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Boxwood leafminer struggling to emerge from pupal case. The pupal case will be left behind poking out of the leaf. Photo: SD Frank

Eastern tent caterpillars

Eastern tent caterpillars hatched recently

Eastern tent caterpillar nest in a crab apple tree. Photo: SD Frank

Eastern tent caterpillar nest in a crab apple tree. Photo: SD Frank

and have already established big nests. The easiest way to deal with tent caterpillars is to prune out the nests. Eastern tent caterpillars make nests in the crotch of trees. (Fall webworms make nests at the end of branches). So it you can’t remove the nest you can poke it with a pole pruner. This destroys the nest so many caterpillars fall to the ground and others get eaten by birds. Opening the nest also lets parasitoids in to kill the caterpillars. For severe infestations there are some insecticide options. Products containing Bacillus thuringiensis (Bt) are effective against caterpillars. Other active ingredients labeled for caterpillar control include spinosad, Beauveria bassiana, acetamiprid, acephate, azadirachtin, and bifenthrin. Keep in mind that these caterpillars spend most of their time in a water-proof nest so contacting them is difficult. This limits the efficacy of many insecticide applications.

Cankerworms hatching!

Originally posted on Insect Ecology and Integrated Pest Management:

Spring and fall cankerworms are hatching as we speak. I saw the first ones today
The first cankerworms of spring. Photo: SD Frank

The first cankerworms of spring. Photo: SD Frank

Tiny nibbles on a willow oak leaf. Photo: SD Frank.

Tiny nibbles on a willow oak leaf. Photo: SD Frank.

oncampus.  Despite their names both species become active as soon as buds break. Small green and brown caterpillars dangle from silk below trees and hitchhike on passersby. Not a major threat to trees but this year are so abundant silk strands are blocking sidewalks on campus! Caterpillars are a major food source for over 90% of songbirds so urban trees that support caterpillars boost urban songbird abundance and survival. It is also fun to watch people try to navigate around (or get tangled up in) hanging caterpillars. Enjoy the show.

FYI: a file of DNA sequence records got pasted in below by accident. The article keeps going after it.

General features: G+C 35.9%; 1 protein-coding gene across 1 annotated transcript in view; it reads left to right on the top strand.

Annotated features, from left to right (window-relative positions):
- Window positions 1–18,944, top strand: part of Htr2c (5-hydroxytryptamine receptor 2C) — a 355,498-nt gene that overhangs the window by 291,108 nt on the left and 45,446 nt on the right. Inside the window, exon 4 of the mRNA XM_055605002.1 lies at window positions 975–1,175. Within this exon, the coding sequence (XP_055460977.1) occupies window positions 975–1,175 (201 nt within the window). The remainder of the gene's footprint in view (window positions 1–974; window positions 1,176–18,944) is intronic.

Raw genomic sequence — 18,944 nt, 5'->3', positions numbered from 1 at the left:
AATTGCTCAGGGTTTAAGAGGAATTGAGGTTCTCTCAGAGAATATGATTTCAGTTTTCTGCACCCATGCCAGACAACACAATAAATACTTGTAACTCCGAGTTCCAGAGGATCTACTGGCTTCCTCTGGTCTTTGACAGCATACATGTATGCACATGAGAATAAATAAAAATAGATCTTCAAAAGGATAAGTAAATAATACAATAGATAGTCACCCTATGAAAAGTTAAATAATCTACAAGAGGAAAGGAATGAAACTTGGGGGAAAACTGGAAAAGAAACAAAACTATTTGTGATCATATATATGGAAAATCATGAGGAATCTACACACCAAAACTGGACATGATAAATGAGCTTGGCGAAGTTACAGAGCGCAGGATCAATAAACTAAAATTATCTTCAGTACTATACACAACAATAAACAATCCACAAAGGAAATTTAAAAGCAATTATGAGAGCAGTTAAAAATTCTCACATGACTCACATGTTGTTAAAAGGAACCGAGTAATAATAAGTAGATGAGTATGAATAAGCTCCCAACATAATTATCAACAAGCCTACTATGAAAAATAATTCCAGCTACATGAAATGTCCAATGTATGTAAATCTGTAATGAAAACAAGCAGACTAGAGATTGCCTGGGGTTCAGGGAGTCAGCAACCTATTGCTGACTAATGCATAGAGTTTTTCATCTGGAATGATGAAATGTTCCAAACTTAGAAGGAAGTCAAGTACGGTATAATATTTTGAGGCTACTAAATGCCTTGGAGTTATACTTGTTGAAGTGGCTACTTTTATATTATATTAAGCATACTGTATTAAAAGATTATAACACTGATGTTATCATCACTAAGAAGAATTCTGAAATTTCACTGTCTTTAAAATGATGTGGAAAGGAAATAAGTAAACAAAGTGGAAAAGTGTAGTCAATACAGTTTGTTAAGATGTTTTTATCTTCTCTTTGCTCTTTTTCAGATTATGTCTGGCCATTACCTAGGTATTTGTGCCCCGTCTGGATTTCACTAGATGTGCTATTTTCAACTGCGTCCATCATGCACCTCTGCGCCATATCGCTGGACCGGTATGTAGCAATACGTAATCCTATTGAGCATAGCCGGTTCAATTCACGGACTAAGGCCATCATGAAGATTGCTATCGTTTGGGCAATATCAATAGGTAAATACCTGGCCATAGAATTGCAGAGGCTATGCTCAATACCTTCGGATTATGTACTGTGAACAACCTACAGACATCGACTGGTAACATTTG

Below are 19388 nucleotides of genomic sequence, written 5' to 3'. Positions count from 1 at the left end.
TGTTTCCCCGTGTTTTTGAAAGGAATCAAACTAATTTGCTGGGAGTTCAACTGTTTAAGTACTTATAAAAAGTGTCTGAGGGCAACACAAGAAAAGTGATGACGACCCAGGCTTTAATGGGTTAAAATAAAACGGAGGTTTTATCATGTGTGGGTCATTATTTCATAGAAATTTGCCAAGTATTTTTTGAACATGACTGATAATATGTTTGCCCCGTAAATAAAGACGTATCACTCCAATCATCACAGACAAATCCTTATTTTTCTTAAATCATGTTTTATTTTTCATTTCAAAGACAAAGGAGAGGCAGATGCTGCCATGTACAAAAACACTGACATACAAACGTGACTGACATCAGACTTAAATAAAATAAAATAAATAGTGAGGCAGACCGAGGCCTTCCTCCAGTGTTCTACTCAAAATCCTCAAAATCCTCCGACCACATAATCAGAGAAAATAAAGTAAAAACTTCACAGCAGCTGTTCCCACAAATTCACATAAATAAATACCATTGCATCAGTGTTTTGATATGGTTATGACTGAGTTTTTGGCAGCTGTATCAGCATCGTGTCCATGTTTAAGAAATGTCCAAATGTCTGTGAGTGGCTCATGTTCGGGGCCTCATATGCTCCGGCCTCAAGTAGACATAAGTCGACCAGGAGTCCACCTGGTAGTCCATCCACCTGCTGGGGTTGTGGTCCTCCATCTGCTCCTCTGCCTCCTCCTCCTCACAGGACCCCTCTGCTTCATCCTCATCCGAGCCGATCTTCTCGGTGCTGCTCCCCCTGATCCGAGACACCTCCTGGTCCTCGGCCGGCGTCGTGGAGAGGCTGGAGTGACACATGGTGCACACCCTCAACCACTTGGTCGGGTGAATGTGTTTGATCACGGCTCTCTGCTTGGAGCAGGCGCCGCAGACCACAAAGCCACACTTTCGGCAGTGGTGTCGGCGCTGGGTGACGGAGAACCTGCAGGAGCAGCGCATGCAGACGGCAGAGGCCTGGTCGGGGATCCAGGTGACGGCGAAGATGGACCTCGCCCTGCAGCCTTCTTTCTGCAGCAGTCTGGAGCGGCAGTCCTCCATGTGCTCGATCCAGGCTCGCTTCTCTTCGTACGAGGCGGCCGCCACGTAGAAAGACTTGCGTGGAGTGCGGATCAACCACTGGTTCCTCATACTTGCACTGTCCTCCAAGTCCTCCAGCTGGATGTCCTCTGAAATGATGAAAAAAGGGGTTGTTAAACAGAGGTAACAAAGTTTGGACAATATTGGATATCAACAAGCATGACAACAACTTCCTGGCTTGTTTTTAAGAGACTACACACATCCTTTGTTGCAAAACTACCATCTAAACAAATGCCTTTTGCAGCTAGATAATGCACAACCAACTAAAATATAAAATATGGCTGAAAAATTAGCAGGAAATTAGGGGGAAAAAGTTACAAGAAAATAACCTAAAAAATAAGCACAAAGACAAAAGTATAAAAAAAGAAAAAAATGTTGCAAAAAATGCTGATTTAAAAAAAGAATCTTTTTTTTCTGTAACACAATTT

You can find out more on our cankerworm project page

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Monitor boxwood leafminer larvae

Boxwood leaf miner larvae are developing fast.  I stopped by some boxwood bushes and peeled open some blistered leaves. You can see

Boxwood flowers and leaf blisters. Photo: SD Frank

Boxwood flowers and leaf blisters. Photo: SD Frank

the larvae wiggling inside. The maggots pupate in the leaf blister and will emerge as adults in a few weeks.  The adults hover around boxwood bushes but only for a couple weeks. In addition to the small orange adults you will see pupal casings sticking out of leaves.  As the adult emerges the pupal case get caught on the leaf. This holds the leaf in place so the adult can wriggle out.  Boxwoods can be treated with a pyrethroid to prevent flies from landing on the bush to lay eggs but again you only have a short window when adults are active. That is why it is good to pick a few leaves each week to see how close they are to emerging.  Imidacloprid will kill maggots within the leaves but be careful

Boxwood leafminer larvae inside a leaf mine blister. Photo: SD Frank

Boxwood leafminer larvae inside a leaf mine blister. Photo: SD Frank

because plants are flowering now so it should not be applied. If applying pyrethroids or imidacloprid watch out for mite outbreaks.